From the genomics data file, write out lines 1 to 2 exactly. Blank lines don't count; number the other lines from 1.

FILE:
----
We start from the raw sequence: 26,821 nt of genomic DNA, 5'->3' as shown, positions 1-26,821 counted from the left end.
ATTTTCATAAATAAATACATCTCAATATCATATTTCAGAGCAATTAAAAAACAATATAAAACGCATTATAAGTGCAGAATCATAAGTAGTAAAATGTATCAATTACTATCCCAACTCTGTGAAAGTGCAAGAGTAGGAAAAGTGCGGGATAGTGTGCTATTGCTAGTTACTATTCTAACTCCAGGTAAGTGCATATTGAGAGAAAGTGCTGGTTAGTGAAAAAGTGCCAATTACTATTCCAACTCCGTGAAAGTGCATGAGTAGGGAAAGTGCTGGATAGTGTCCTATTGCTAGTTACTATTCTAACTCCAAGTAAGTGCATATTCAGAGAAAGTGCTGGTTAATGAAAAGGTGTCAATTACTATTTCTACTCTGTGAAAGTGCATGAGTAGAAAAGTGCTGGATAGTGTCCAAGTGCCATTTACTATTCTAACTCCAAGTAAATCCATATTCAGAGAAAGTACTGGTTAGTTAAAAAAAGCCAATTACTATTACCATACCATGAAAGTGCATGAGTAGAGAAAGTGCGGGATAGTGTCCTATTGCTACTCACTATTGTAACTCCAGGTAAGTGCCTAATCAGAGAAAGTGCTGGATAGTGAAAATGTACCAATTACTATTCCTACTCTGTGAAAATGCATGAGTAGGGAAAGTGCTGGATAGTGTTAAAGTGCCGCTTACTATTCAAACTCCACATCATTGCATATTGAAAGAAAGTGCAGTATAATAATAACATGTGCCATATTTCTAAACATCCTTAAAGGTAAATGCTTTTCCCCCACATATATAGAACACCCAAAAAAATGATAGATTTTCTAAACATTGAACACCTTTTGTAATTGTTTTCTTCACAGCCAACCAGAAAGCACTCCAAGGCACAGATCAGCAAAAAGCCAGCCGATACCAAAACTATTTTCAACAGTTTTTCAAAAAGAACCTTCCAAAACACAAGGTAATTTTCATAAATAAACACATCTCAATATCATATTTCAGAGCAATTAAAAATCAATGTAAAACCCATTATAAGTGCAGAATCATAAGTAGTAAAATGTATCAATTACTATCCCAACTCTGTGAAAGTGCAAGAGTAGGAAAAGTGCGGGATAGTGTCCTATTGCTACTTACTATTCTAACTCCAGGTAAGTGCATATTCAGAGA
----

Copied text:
We start from the raw sequence: 26,821 nt of genomic DNA, 5'->3' as shown, positions 1-26,821 counted from the left end.
ATTTTCATAAATAAATACATCTCAATATCATATTTCAGAGCAATTAAAAAACAATATAAAACGCATTATAAGTGCAGAATCATAAGTAGTAAAATGTATCAATTACTATCCCAACTCTGTGAAAGTGCAAGAGTAGGAAAAGTGCGGGATAGTGTGCTATTGCTAGTTACTATTCTAACTCCAGGTAAGTGCATATTGAGAGAAAGTGCTGGTTAGTGAAAAAGTGCCAATTACTATTCCAACTCCGTGAAAGTGCATGAGTAGGGAAAGTGCTGGATAGTGTCCTATTGCTAGTTACTATTCTAACTCCAAGTAAGTGCATATTCAGAGAAAGTGCTGGTTAATGAAAAGGTGTCAATTACTATTTCTACTCTGTGAAAGTGCATGAGTAGAAAAGTGCTGGATAGTGTCCAAGTGCCATTTACTATTCTAACTCCAAGTAAATCCATATTCAGAGAAAGTACTGGTTAGTTAAAAAAAGCCAATTACTATTACCATACCATGAAAGTGCATGAGTAGAGAAAGTGCGGGATAGTGTCCTATTGCTACTCACTATTGTAACTCCAGGTAAGTGCCTAATCAGAGAAAGTGCTGGATAGTGAAAATGTACCAATTACTATTCCTACTCTGTGAAAATGCATGAGTAGGGAAAGTGCTGGATAGTGTTAAAGTGCCGCTTACTATTCAAACTCCACATCATTGCATATTGAAAGAAAGTGCAGTATAATAATAACATGTGCCATATTTCTAAACATCCTTAAAGGTAAATGCTTTTCCCCCACATATATAGAACACCCAAAAAAATGATAGATTTTCTAAACATTGAACACCTTTTGTAATTGTTTTCTTCACAGCCAACCAGAAAGCACTCCAAGGCACAGATCAGCAAAAAGCCAGCCGATACCAAAACTATTTTCAACAGTTTTTCAAAAAGAACCTTCCAAAACACAAGGTAATTTTCATAAATAAACACATCTCAATATCATATTTCAGAGCAATTAAAAATCAATGTAAAACCCATTATAAGTGCAGAATCATAAGTAGTAAAATGTATCAATTACTATCCCAACTCTGTGAAAGTGCAAGAGTAGGAAAAGTGCGGGATAGTGTCCTATTGCTACTTACTATTCTAACTCCAGGTAAGTGCATATTCAGAGA